Indirector Side-channel Attack

Researchers from the University of California have unveiled a novel high-precision Branch Target Injection (BTI) attack, dubbed “Indirector,” that exploits vulnerabilities in the Indirect Branch Predictor (IBP) and the Branch Target Buffer (BTB) of high-end Intel CPUs, specifically the Raptor Lake and Alder Lake generations.

Security researchers Luyi Li, Hosein Yavarzadeh, and Dean Tullsen named the attack Indirector. This attack exploits weaknesses in the Indirect Branch Predictor (IBP) and the Branch Target Buffer (BTB) to circumvent current defenses and jeopardize CPU security.


Unveiling the Indirect Branch Predictor (IBP)

The Indirect Branch Predictor (IBP) is a critical hardware component in modern CPUs designed to predict the target addresses of indirect branches, which are control flow instructions whose target address is computed at runtime.

This makes them particularly challenging to predict accurately. The IBP uses a combination of global history and branch address to make these predictions.

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By reverse engineering the IBP, the researchers have comprehensively analyzed its size, structure, and prediction mechanisms, revealing new attack vectors that can bypass existing defenses and compromise CPU security.

Structure of the IBP in modern Intel CPUs

Researchers found that IBP in modern Intel CPUs has a structure with three tables. Each table is a 2-way set associative and is indexed with different global history lengths.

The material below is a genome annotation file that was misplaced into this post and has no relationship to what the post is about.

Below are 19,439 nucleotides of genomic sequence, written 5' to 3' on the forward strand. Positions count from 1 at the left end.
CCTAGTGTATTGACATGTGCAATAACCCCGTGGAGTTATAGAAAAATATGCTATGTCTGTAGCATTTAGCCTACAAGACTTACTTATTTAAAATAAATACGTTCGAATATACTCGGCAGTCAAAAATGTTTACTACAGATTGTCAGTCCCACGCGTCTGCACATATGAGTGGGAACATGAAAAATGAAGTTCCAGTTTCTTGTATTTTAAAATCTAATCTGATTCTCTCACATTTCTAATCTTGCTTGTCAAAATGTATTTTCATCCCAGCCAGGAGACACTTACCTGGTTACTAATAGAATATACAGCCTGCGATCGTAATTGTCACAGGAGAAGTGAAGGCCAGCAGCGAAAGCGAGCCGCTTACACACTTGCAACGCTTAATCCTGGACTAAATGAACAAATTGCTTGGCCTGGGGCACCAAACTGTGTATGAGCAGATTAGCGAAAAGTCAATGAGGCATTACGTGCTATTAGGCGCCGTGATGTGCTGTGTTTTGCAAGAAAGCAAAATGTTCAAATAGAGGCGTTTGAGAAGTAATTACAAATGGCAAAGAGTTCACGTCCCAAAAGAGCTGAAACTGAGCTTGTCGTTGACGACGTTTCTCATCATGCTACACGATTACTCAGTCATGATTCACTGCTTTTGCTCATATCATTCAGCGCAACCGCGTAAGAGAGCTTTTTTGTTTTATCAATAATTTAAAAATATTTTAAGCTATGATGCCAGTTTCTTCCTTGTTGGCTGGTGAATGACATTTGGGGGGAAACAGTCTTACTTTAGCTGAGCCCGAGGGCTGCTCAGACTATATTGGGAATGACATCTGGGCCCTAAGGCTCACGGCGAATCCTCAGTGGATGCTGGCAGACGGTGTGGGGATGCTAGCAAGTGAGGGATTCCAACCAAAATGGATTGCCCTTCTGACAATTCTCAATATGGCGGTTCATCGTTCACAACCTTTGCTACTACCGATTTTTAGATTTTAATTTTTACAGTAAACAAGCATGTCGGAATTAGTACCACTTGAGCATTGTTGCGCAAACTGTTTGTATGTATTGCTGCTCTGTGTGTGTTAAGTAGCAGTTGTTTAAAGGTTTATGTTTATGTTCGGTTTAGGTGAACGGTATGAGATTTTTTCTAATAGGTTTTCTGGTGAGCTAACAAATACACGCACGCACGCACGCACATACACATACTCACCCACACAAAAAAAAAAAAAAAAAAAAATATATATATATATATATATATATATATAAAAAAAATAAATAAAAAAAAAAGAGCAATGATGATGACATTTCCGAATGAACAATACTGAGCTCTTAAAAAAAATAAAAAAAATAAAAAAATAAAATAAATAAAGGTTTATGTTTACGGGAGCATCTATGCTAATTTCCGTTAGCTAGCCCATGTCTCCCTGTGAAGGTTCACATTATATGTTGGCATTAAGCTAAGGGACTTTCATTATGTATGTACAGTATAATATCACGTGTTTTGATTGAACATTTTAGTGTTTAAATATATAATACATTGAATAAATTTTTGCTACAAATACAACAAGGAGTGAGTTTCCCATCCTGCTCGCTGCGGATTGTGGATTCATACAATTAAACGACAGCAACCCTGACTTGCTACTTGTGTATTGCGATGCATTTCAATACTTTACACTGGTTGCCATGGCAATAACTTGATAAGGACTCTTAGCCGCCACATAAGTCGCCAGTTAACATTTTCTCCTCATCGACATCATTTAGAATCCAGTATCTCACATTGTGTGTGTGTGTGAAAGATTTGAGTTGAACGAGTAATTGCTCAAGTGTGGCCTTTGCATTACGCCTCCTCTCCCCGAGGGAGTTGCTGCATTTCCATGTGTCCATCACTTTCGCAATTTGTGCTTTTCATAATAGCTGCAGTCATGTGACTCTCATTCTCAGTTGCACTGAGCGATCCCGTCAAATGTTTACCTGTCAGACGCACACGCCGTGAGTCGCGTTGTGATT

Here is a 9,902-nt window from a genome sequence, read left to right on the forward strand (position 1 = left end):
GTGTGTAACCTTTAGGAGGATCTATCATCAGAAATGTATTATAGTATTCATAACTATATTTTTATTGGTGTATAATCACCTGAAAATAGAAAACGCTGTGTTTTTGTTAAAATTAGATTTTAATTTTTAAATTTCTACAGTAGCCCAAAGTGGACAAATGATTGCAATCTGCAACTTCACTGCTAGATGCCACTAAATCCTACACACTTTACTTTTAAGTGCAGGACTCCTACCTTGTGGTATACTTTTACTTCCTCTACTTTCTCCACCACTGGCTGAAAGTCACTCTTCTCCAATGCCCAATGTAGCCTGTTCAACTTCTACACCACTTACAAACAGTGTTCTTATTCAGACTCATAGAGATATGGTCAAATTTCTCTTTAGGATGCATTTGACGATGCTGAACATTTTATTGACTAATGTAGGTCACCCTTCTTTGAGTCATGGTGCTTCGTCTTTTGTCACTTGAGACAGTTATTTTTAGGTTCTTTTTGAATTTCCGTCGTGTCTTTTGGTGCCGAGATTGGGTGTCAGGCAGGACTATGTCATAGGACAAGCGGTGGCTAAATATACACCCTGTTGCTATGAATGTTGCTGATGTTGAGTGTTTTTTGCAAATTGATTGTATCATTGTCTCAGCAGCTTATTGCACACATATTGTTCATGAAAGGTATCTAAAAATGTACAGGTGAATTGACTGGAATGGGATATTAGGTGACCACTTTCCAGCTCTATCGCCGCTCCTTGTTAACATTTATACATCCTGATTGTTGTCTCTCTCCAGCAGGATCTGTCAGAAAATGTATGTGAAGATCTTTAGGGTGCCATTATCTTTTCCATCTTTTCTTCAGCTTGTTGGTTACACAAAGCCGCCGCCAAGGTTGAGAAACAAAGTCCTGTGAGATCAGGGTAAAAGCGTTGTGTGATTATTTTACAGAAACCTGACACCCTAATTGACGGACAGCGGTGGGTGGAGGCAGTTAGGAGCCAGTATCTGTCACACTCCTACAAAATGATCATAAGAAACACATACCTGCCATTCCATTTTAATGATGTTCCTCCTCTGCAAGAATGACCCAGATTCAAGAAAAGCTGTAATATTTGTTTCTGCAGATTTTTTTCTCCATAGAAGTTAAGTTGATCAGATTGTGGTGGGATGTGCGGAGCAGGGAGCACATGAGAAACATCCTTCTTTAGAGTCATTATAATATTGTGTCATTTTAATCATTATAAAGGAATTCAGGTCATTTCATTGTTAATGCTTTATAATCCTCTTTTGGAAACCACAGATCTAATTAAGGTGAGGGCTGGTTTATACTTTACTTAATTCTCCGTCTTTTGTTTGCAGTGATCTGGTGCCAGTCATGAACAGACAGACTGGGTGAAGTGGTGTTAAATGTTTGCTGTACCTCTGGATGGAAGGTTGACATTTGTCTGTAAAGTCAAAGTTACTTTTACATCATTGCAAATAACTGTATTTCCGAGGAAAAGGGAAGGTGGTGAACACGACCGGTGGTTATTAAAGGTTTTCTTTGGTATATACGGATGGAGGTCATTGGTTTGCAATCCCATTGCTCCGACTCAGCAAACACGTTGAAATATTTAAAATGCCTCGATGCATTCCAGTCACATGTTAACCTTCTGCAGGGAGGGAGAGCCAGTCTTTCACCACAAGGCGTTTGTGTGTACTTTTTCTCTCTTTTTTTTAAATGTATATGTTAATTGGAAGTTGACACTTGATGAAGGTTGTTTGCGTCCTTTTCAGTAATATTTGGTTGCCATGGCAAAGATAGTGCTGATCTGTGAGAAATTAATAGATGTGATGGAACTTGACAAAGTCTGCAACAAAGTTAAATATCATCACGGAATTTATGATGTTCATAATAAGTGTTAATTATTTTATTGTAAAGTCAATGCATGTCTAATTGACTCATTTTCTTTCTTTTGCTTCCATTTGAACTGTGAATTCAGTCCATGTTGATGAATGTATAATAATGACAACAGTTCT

These tables use a hash function to compute the index and tag based on the global history and the branch instruction address.

The exact index and tag hashing functions, crucial for launching precise BTI attacks, were identified, allowing attackers to manipulate the prediction of indirect branches and redirect the program’s control flow to a malicious target address.

High-Precision Branch Target Injection Attacks

The Indirect attack leverages a custom tool called iBranch Locator, which efficiently locates any indirect branch within the IBP without prior history information.

This tool divides the locating process into two steps: identifying the IBP set where the victim’s indirect branch is located and searching for tag aliasing.

By simplifying the search for tag aliasing, the iBranch Locator significantly reduces the effort required to locate victim IBP entries compared to previous methods.

Using this tool, two types of high-precision injection attacks can be mounted:

  • IBP Injection Attack: The attacker locates victim entries using iBranch Locator and injects an arbitrary target address into the IBP.
  • BTB Injection Attack: The attacker evicts the victim from the IBP and injects malicious targets into the victim’s BTB entry, misleading it via BTB prediction.

To mitigate the risks posed by Indirector attacks, the researchers recommend the following countermeasures:

  • Aggressive Use of IBPB: The Indirect Branch Predictor Barrier (IBPB) should be used more aggressively. Currently, Linux activates IBPB during context switches between different users, but its use is limited due to significant performance overheads.
  • Secure BPU Design: Intel has integrated new fields such as Core-ID and Privilege Level into their recent IBP design to prevent aliasing between indirect branches from different SMT cores and privilege levels. However, more complex tags should be considered for future designs to provide finer-grained isolation across security domains.

Intel was informed of these findings in February 2024 and has since communicated the issues to other affected hardware and software vendors. The full details of the Indirector attack will be presented at the upcoming USENIX Security Symposium in August 2024.

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Gurubaran is a co-founder of Cyber Security News and GBHackers On Security. He has 10+ years of experience as a Security Consultant, Editor, and Analyst in cybersecurity, technology, and communications.